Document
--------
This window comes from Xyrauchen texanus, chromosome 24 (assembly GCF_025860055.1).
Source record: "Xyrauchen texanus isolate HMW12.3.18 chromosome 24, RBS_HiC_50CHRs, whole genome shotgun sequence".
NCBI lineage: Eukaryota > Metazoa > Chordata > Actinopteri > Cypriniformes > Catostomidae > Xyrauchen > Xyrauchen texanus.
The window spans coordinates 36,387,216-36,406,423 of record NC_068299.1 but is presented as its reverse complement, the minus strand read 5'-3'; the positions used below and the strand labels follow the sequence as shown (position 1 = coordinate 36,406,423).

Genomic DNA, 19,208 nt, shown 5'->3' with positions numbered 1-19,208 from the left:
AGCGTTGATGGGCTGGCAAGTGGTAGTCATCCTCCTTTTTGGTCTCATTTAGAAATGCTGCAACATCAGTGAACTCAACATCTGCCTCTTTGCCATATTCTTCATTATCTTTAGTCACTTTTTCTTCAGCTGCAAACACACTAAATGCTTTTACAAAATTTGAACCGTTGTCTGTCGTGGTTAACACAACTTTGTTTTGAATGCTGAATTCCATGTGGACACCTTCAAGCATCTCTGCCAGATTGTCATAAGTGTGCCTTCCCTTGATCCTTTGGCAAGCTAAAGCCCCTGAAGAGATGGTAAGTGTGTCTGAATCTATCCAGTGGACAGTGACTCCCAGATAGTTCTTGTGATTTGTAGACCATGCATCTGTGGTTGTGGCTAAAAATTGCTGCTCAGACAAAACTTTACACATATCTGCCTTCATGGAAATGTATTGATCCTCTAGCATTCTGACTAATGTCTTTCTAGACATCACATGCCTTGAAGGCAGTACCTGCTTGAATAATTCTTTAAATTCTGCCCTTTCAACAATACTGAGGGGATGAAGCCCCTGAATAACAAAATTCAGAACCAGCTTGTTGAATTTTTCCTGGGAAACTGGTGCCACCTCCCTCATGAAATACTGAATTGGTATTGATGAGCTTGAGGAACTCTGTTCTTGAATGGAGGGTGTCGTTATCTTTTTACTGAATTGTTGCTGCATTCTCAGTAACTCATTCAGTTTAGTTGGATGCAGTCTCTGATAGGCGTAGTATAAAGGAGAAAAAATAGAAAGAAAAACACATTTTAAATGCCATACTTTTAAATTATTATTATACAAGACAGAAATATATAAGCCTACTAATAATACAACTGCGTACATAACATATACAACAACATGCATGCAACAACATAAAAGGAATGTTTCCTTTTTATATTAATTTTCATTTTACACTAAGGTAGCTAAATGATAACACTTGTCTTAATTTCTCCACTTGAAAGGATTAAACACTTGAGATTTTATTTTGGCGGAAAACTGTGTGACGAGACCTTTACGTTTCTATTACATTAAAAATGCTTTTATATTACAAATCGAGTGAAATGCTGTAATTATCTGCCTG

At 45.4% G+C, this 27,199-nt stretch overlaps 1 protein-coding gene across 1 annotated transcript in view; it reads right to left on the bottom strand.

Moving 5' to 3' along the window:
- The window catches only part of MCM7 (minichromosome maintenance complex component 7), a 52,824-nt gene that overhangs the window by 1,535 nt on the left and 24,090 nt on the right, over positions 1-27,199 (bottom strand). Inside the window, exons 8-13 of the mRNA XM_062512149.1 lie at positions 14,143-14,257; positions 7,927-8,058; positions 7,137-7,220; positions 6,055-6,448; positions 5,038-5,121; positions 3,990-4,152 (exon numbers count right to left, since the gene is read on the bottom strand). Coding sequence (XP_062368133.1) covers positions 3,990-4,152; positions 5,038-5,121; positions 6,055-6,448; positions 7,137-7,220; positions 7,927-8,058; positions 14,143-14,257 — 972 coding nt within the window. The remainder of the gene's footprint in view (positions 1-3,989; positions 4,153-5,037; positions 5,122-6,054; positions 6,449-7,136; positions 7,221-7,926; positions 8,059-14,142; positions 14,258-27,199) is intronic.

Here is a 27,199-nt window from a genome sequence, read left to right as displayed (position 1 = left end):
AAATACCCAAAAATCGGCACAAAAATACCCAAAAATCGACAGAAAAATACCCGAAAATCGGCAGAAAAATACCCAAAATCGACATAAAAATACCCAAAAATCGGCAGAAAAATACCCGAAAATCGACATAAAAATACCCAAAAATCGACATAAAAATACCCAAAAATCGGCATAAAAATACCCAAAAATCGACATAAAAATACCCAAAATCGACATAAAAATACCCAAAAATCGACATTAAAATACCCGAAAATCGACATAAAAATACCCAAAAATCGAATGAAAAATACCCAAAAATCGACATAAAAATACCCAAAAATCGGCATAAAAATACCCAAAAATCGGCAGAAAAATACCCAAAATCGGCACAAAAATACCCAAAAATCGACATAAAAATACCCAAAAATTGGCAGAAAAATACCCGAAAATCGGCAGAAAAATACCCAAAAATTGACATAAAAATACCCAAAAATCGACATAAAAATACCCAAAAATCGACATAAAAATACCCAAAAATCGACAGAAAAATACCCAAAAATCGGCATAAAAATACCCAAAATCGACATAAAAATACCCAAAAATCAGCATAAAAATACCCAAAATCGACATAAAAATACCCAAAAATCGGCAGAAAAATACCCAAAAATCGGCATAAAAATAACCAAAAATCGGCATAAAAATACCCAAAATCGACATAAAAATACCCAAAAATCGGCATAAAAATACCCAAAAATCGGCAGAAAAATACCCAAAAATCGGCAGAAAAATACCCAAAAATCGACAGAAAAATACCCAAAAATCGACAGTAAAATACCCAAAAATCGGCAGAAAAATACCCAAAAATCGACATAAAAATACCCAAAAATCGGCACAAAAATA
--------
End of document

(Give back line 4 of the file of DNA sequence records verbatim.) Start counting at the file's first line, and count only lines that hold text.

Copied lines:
The window spans coordinates 36,387,216-36,406,423 of record NC_068299.1 but is presented as its reverse complement, the minus strand read 5'-3'; the positions used below and the strand labels follow the sequence as shown (position 1 = coordinate 36,406,423).